April 10, 2017
The giant mammals are extremely vulnerable to changes in the ecosystem, making their health a good barometer for the state of the environment.
They stood on the top bridge of the cruise ship National Geographic Explorer, peering through binoculars at the vast icy Weddell Sea. It was a summer afternoon in February in Antarctica, the air a balmy 32-or-so degrees Fahrenheit, and John Durban and Holly Fearnbach, biologists with the U.S. National Marine Fisheries Service, had spotted killer whales in the distance.
The only question was, were these the Type B2’s, with their gorgeous gray-and-white coloring and their culinary fondness for Gentoo penguins—one of only three kinds of killer whales found in the Antarctic Peninsula? Or another type of killer whale unique to these cold deep waters? From miles away it was hard to tell. The rest of us spectators on the ship, far from our native habitats of Texas, England, and Kenya, gazed out at the ice floes and the foggy horizon splashed with blue, wondering too.
The scientists were on board thanks to a grant from the Lindblad Expeditions-National Geographic (LEX-NG) Fund. The fund aspires to protect the ocean’s last pristine areas through research, conservation, education, and community-development projects in the company’s far-flung destinations.
For Durban and Fearnbach, who are based in sunny La Jolla, California, the fund has buoyed their research in Antarctica. While they also study orca and humpback whale populations in the Pacific Northwest, the North Atlantic and Alaska, on these trips they’ve been able to observe killer whales in perhaps the most inaccessible place on the planet. Since 2011, the scientists have made several voyages a year to the frozen continent on the Explorer, using the ice-cutting, refurbished Norwegian ferry to follow the whales.
On the trip in early February, the scientists were joined by 148 passengers and a flock of naturalists. For those paying hefty sums to see Antarctica, the 10-day voyage was like a floating science classroom. In the lounge, naturalists lectured on such pertinent topics as “Know Your Penguins,” “What Does Ice Tell Us About Climate Change?” and a Belgian expedition’s epic discovery of the Gerlache Strait.
Durban and Fearnbach gave several talks about their work in Antarctica, and how the health of killer whales is a barometer of the continent’s rapidly changing environment. Their research has been especially revelatory. Until as little as 20 years ago, scientists used to believe that Antarctic killer whales were all alike. But Durban, his colleague Bob Pitman and others took small skin samples of whales, analyzed their DNA, and ended up discovering that there are five distinct types, each with its own prey preferences, hunting techniques, and habitats. Durban and his colleagues are proposing that they may be separate species. This means that each type of killer whale will adapt to climate change in different ways—some likely better than others—largely depending on their food supply.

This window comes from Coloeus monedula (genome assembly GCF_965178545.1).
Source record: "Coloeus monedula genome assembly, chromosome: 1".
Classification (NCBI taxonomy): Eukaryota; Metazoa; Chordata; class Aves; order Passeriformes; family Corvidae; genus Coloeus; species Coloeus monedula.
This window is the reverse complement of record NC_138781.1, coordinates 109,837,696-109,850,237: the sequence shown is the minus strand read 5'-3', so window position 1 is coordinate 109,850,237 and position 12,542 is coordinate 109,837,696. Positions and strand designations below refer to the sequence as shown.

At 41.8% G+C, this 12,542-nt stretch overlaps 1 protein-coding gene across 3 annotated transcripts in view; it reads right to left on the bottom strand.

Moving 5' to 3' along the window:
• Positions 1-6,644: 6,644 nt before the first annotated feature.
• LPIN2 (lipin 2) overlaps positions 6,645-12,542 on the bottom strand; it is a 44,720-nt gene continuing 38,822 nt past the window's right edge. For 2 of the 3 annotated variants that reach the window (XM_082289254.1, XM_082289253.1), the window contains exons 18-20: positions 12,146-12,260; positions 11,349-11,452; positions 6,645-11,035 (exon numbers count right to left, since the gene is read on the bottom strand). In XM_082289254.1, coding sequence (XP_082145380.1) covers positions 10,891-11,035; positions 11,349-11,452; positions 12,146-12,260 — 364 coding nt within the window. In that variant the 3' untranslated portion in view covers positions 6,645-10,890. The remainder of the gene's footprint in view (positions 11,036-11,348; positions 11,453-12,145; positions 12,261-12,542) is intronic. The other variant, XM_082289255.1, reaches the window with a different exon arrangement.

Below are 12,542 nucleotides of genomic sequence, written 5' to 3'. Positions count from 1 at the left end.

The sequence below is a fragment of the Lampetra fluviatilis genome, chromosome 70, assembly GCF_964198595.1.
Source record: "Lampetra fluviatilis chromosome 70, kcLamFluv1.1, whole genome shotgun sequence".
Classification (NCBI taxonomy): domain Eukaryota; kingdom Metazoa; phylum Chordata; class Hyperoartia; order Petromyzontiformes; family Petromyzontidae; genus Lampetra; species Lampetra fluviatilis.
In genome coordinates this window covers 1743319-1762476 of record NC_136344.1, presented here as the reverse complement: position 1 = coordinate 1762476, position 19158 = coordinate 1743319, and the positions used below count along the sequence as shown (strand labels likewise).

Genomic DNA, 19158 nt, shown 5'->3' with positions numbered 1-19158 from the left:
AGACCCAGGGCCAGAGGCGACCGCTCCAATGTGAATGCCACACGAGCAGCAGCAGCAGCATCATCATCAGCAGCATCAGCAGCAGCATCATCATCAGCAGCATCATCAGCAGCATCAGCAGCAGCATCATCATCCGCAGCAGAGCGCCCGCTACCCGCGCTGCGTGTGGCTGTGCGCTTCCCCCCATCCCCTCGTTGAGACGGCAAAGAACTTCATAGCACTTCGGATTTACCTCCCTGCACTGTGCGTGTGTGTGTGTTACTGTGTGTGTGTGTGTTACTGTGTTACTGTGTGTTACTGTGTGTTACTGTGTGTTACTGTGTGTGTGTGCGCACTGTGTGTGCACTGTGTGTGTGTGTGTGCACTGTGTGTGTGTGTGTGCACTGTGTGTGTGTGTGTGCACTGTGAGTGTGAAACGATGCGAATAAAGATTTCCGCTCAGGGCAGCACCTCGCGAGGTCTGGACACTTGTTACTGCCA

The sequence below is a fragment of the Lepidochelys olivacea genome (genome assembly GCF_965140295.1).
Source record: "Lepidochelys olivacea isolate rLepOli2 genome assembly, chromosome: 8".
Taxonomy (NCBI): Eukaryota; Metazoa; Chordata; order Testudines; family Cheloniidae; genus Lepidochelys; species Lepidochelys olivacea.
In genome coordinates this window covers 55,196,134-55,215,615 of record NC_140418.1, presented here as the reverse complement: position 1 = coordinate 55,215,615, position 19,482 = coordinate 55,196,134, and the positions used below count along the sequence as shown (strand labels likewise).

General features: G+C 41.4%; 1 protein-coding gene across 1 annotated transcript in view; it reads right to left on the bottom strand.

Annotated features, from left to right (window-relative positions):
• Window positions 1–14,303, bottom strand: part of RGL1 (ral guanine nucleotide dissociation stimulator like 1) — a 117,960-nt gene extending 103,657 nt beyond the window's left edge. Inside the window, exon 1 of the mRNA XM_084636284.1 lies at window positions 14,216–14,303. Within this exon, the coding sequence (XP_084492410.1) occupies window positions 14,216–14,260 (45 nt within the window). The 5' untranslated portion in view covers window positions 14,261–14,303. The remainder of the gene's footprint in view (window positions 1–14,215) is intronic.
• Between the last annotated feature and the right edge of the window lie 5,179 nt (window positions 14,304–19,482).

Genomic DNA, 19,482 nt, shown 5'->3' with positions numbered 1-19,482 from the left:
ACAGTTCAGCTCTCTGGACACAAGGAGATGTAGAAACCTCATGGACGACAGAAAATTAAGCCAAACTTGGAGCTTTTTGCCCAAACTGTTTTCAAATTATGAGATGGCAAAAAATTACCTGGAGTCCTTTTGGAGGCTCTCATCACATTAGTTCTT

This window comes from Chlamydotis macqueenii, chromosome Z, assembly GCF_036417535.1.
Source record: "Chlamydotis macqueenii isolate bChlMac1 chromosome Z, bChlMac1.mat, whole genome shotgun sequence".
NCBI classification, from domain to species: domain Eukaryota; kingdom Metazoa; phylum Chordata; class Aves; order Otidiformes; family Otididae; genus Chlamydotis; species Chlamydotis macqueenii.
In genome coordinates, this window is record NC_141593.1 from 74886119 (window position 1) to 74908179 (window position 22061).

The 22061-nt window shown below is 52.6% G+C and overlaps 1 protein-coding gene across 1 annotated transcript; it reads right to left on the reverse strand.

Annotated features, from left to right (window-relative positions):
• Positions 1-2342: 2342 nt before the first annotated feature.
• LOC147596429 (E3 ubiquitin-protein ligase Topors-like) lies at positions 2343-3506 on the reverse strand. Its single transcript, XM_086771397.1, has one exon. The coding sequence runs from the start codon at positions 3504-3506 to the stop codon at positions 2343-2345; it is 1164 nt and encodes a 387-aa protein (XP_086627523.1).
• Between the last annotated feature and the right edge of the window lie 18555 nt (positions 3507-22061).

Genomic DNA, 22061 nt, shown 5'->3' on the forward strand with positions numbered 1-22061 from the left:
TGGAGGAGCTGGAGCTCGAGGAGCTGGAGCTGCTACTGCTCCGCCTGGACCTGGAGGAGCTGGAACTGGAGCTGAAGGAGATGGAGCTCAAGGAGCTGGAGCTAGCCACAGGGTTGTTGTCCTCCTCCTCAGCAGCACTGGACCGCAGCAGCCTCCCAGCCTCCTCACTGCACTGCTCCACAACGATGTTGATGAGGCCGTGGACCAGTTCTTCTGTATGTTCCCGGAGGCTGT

The enormous Type A’s, which are a striking black and white, feed on minke whales and perhaps elephant seals. The B2’s, which are the smallest and most plentiful, typically frequent the Gerlache Strait, munching on gentoo and chinstrap penguins and probably fish. The B1s, which are a dazzling gray and white, dine on seals. When they hunt, the clever whales band together and literally make waves to wash seals off ice floes. “They are my favorite animals,” said Durban during their talk.
It’s not exactly easy to spot killer whales in the Antarctic seas, where the horizon can be an endless expanse of whites and grays and mesmerizing teal-blue ice sculptures. The creatures are mostly underwater, and race through the seas at a brisk 55 miles per hour. When Durban and Fearnbach do spy them, or get a tip from the sharp-eyed crew on the bridge that whales are in sight, the scientists chase after them in a Zodiac—a small, black rubber motorboat—taking photographs and collecting data. The photos help them identify individual whales and keep close track of their health from year to year. They can also pinpoint where in the vast Antarctic waters the whales are most likely to be, and how stable the various populations are. Although they already know a lot, they want to learn more about what the insatiable animals eat. That will tell them if the warming environment is threatening their food sources.
There’s abundant enthusiasm for their research on the ship. Passengers and naturalists have contributed thousands of photographs of killer whales to the scientists. Counting their own photographs snapped from the Zodiac and from the Explorer’s decks and bow, they’ve amassed nearly 80,000 images of the little-observed animals.
In the past six years, they’ve gained tremendous insights into the enigmatic cetaceans. Using tiny satellite tags affixed to whales that relay their movements, Durban and Fearnbach were the first to document Antarctic whales making a speedy, 5,000-mile trip to the warmer waters of the subtropics and back, apparently to shed their algae-encrusted skin. They recorded the deepest dives—more than 2,000 feet—of any killer whales in the world. They’ve seen feeding behaviors few scientists have: a killer whale dangling an elephant seal in its mouth, another type of killer whale pursuing pretty Adélie penguins.
In early February, the researchers had already been out for two weeks traversing the Southern Ocean and Weddell Sea, where Ernest Shackleton’s ship Endurance famously got trapped in ice in 1915, trying to fathom more about the role of killer whales in the continent’s rapidly warming environment. With news of the ever-widening crack in the nearby Larsen C ice shelf, their quest seemed especially relevant.
To read the FULL article, visit The Atlantic.com